Nicki Butler is a psychology junior and Mustang News opinion columnist. The views expressed do not necessarily reflect those of Mustang News.
I remember the last people who saw my face before the world went dark. I flashed my friend a smile as I slid into the passenger seat of her car. I eyed strangers as we walked downtown towards the theatre. I said “thank you” to the ticket taker as he pointed to the right door. I didn’t know then, that those would be the last strangers who would see me smile for a long time.
Cheeks, teeth, lips, nose, chin, were never the parts you’re supposed to cover up. But now I have a short list of intimate lovers who have seen them close up: my partner, my mother, my sister, my roommates, my dentist.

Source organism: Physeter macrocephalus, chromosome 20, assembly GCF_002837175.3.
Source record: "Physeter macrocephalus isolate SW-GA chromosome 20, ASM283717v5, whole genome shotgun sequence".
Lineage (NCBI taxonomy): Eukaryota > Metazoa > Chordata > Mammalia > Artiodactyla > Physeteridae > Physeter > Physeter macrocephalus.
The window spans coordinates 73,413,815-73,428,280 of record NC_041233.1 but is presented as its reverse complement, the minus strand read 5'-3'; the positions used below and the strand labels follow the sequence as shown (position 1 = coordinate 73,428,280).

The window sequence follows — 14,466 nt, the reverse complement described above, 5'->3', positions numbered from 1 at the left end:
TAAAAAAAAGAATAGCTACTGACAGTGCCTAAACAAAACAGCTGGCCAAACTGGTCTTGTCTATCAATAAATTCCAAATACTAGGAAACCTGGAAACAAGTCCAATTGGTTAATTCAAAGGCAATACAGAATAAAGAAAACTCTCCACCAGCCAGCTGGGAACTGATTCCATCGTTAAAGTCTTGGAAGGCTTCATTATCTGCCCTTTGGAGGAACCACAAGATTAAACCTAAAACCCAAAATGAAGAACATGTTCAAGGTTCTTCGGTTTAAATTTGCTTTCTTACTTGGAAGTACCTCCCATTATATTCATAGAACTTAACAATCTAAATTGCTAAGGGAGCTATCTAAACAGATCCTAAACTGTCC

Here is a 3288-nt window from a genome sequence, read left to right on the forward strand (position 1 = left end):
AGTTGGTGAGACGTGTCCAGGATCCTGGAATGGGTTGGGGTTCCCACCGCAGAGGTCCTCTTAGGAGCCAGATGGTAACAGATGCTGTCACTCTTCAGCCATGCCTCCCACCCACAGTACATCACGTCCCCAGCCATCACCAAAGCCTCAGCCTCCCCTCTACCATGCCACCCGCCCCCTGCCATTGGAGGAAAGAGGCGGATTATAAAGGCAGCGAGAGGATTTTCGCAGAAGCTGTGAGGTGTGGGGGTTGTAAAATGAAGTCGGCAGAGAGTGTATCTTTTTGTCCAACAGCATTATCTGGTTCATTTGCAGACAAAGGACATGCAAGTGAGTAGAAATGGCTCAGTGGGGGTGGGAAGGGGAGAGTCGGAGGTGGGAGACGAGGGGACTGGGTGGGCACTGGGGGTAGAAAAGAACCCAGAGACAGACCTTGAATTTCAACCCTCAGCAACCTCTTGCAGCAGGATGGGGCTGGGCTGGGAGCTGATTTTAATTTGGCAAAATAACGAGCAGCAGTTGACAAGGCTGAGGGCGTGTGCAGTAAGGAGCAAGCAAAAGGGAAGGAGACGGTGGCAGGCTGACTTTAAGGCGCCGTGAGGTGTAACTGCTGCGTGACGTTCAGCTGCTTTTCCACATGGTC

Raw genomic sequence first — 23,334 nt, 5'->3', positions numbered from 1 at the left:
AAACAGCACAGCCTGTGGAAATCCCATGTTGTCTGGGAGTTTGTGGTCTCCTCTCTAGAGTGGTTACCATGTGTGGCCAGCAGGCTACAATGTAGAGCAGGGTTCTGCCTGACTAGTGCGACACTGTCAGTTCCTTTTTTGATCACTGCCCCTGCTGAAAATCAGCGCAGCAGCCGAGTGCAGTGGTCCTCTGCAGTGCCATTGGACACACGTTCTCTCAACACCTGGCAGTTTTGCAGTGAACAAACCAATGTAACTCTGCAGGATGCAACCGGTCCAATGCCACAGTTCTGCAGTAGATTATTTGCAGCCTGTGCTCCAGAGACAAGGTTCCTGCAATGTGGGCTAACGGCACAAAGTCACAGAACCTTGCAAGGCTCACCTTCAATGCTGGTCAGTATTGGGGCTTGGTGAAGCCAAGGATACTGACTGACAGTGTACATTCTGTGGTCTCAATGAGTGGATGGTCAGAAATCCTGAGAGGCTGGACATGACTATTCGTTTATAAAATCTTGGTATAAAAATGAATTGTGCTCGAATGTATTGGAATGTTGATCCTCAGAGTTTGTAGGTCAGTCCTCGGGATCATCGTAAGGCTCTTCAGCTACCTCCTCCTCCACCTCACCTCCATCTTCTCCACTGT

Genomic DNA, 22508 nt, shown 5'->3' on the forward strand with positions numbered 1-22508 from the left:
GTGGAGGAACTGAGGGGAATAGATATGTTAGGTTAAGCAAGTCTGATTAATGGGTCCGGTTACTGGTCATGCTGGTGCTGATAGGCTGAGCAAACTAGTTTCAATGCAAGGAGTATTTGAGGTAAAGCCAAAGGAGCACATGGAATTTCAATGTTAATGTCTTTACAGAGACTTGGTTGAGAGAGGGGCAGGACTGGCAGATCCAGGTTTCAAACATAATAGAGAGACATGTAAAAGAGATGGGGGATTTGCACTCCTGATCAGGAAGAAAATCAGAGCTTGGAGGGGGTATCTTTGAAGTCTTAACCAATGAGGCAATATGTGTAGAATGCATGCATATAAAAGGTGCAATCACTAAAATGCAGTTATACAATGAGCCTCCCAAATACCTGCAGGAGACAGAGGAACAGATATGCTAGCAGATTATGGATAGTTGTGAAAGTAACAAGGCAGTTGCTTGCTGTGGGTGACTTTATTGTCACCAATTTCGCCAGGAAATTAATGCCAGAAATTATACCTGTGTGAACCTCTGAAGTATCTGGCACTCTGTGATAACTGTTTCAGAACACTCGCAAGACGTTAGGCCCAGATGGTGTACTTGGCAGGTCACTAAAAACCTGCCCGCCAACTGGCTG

And now, a year later and armed with my antibodies, I’ve started to be a little more promiscuous. Every time I lower my mask to someone new, my breath catches with the seeming lewdness of it all.
It feels like telling someone a secret. A secret: I have freckles. A secret: I hate my nose. A secret: it took three years of braces to get my teeth to look like this. (And a retainer that I never wore.) A secret: my breath smells like coffee. A secret: the inside of my mask is covered in lipstick. A secret: I mouth profanities at people who don’t wear one. A secret: my mask means I love you, but I can’t wait until I don’t have to wear it anymore.